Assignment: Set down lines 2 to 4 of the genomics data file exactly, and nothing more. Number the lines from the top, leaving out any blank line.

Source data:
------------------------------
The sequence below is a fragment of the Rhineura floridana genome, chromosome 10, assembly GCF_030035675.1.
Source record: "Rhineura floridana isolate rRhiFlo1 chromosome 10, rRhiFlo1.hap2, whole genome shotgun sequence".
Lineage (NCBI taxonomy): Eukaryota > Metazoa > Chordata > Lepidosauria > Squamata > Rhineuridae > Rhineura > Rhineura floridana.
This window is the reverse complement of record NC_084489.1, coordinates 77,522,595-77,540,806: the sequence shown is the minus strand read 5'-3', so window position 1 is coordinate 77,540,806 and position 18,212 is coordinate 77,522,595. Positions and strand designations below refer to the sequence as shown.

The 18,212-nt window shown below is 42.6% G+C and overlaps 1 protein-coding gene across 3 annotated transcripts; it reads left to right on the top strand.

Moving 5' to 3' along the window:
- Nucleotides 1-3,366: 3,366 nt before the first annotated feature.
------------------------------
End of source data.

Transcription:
Source record: "Rhineura floridana isolate rRhiFlo1 chromosome 10, rRhiFlo1.hap2, whole genome shotgun sequence".
Lineage (NCBI taxonomy): Eukaryota > Metazoa > Chordata > Lepidosauria > Squamata > Rhineuridae > Rhineura > Rhineura floridana.
This window is the reverse complement of record NC_084489.1, coordinates 77,522,595-77,540,806: the sequence shown is the minus strand read 5'-3', so window position 1 is coordinate 77,540,806 and position 18,212 is coordinate 77,522,595. Positions and strand designations below refer to the sequence as shown.